In a previous blog I was critical of the US health care system for not using cost-effectiveness information to plan their services. Today I’m going to talk about the implementation of innovation in health services, something the US does really well compared to Australia.
The University of Michigan is the home for my sabbatical in 2015 and they lead many initiatives to improve the quality of care. Starting in 1997 there was an effort to reduce variation in angioplasty procedures and treatments. Since then improvements have been made for 18 other important health services http://www.valuepartnerships.com/vp-program/quality-collaborations/
Improvements for just six of these have led to cost saving of $600M per year and this outcome of ‘cheaper and better’ health services is a core value of AusHSI.
My impression is that successful implementation of innovation rests on these things (which I explain in detail below):
- Making appropriate investments for the long-term
- Getting the incentives right
- Working at large scales and with good information
- Involving university researchers and using scientific methods
A good case study is a now mature programme to improve prophylaxis for venous thromboembolism (VTE), a common and sometime deadly complication that is largely preventable. It has been implemented in 47 Michigan hospitals.
At the heart of
the VTE innovation are 75 full-time and permanent positions at the 47 hospitals. These VTE specialists collect data on risk reduction activities and the outcomes achieved, typically they also set up a VTE committee and advocate for change to practice. They add large dollops of grease to the various cogs inside the implementation processes. But please don’t think of it as a clean linear process. Implementation is highly complex with evidence, context and facilitation all required to make it happen. http://www.ncbi.nlm.nih.gov/pubmed/10185141 Having people in permanent positions fully committed to reducing the problem is foresighted.
The economics are a no brainer, with the investment in a staff member paid off by the prevention of just a few extra cases of VTE. Presumably this is why Blue Cross and Blue Care, the insurance companies who fund this activity, made these investments. They are taking a long-term view for better patient outcomes and lower costs. In Australia our private insurers and the state and territory health departments might consider making these investments if they want better health outcomes and lower costs regarding VTE.
So there is pressure from below to reduce VTE. Pressure from above was applied via a financial payment made to the hospital by the insurers if they could meet the VTE target. Senior management among the hospital expected the full payment, and if there was some deduction due to poor VTE outcome people were hauled into offices to explain why. I don’t know if anyone got sacked, but they were certainly given strong feedback. This might set up an incentive for gaming and fudging the data, but random independent audits of hospital VTE programmes did not find any fudging.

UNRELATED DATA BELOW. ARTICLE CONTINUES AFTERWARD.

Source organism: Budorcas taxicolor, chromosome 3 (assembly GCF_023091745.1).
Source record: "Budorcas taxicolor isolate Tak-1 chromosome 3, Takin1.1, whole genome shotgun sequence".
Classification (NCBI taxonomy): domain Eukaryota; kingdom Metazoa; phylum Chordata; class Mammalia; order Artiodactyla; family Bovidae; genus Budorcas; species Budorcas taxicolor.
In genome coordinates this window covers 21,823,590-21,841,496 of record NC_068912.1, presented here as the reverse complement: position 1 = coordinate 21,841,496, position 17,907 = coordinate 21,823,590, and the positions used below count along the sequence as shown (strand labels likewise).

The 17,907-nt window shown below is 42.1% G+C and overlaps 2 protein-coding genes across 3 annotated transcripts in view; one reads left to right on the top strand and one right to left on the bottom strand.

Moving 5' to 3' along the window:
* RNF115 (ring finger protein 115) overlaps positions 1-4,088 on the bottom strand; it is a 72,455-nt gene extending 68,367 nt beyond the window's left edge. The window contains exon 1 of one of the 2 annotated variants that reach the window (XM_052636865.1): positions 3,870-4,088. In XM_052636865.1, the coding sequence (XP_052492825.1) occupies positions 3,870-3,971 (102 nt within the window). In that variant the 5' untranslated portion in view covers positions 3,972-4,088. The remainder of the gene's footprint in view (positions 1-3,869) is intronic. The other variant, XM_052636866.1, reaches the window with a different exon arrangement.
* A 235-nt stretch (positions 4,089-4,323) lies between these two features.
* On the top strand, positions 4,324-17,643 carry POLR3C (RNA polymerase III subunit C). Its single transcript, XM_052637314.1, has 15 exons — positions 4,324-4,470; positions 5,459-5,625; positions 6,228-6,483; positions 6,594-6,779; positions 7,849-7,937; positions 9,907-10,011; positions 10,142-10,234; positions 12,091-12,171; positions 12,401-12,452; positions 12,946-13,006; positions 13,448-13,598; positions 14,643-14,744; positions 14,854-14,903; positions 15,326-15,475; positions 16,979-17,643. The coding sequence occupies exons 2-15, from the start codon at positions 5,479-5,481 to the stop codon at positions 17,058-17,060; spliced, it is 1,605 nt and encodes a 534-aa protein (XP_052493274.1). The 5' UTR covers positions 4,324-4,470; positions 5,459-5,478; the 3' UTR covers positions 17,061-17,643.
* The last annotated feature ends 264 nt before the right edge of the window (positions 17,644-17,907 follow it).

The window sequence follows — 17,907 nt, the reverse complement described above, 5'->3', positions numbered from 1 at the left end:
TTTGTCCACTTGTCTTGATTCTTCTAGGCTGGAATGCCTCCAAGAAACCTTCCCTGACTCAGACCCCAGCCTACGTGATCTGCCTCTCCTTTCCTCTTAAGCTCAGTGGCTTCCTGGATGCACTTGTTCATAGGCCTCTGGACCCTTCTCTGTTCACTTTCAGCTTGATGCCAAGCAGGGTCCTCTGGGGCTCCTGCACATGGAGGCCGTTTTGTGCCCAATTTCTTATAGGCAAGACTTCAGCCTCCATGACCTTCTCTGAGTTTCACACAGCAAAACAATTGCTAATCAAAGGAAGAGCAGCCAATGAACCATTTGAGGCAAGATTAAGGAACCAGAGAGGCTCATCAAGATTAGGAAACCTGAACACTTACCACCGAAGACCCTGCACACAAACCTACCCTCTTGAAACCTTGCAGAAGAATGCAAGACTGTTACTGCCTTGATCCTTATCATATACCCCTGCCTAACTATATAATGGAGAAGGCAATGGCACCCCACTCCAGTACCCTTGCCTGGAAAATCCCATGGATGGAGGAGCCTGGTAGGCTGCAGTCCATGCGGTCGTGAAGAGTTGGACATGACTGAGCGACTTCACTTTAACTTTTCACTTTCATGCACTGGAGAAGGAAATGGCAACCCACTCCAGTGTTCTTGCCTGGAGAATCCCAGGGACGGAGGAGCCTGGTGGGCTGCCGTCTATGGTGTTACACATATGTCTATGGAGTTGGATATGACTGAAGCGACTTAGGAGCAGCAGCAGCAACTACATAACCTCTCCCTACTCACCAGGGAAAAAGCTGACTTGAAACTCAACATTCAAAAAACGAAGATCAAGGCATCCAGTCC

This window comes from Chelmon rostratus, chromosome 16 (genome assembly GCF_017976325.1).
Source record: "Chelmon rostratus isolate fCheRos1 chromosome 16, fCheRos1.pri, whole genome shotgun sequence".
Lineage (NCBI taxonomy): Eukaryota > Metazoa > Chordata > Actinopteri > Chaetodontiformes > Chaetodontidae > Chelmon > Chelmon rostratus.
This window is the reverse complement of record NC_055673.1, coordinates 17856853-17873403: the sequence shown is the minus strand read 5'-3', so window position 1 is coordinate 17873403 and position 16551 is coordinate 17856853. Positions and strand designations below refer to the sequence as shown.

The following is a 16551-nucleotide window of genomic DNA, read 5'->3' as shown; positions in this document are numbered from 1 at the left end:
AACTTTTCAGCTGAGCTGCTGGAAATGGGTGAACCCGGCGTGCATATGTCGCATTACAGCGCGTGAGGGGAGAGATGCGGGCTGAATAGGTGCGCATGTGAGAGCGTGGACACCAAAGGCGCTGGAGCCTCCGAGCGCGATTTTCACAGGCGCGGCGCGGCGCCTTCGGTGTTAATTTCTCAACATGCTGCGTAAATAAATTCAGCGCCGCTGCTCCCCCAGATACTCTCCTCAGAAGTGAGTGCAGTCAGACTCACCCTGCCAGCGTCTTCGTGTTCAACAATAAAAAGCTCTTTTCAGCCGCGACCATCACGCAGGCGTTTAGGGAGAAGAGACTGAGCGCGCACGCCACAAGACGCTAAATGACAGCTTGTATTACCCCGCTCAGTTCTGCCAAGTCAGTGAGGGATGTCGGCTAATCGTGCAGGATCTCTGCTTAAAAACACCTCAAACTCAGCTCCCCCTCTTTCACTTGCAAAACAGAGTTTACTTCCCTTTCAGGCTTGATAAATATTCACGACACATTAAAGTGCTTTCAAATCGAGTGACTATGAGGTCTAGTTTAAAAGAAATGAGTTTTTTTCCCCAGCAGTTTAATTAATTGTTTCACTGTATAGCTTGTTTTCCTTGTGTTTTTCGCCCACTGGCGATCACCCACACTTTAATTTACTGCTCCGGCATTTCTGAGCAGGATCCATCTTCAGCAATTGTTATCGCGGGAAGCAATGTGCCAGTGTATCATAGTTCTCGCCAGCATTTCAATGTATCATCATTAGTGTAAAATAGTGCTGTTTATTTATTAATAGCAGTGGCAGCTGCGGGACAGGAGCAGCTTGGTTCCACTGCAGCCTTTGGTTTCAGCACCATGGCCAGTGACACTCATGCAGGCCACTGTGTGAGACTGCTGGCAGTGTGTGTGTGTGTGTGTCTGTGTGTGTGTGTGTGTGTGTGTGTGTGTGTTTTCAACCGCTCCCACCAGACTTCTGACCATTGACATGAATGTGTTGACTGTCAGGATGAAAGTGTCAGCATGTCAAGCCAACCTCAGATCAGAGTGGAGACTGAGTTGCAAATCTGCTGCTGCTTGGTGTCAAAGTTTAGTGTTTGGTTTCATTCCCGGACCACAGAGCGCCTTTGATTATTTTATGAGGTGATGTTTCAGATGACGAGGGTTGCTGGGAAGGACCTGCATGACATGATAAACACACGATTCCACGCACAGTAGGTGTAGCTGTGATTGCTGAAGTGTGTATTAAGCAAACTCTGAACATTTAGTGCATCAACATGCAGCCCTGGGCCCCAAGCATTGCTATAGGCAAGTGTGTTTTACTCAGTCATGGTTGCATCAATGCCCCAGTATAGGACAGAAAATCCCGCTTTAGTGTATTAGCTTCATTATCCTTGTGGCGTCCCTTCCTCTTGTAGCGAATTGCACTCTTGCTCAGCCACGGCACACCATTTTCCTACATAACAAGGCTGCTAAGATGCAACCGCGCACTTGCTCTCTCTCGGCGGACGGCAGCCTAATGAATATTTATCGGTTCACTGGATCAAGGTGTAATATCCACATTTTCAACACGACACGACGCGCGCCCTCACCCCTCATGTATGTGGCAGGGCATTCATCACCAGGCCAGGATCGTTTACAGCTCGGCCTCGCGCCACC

An interesting point is whether working at a large scale of 47 hospitals is essential. I suppose it could be implemented just as effectively at one site rather than at all 47 sites. But there are likely to be branding and publicity benefits from having a whole group of hospitals moving towards a common outcome. Maybe an element of competition arose between sites too, with many seeking to have the lowest rate.
Academics want to get involved in this partnership between insurers and hospitals because it offers an opportunity to publish important papers, attend scientific meetings and claim credit for changing the way health services are run.
My hosts at U Michigan regularly publish in JAMA, Annals of Internal Medicine and NEJM, the very best medical journals. Yes … academics are motivated by adulation from their peers and making changes of benefit; they want to have a legacy and they want to win more grant funding based on their track record.
While academics coordinated the whole VTE reduction project it was presented as a health services led project. I understood that putting academics at the front of these things was a turn off for insurers and hospitals. Rather they might want to claim the credit for themselves, but maybe to a different audience such as the media, politicians and patient advocacy groups. They also want the adulation of their peers and to win funding and influence in the future.
In Australia we could learn a lot from the US about the best way to do large-scale innovation in health services.
AusHSI Academic Director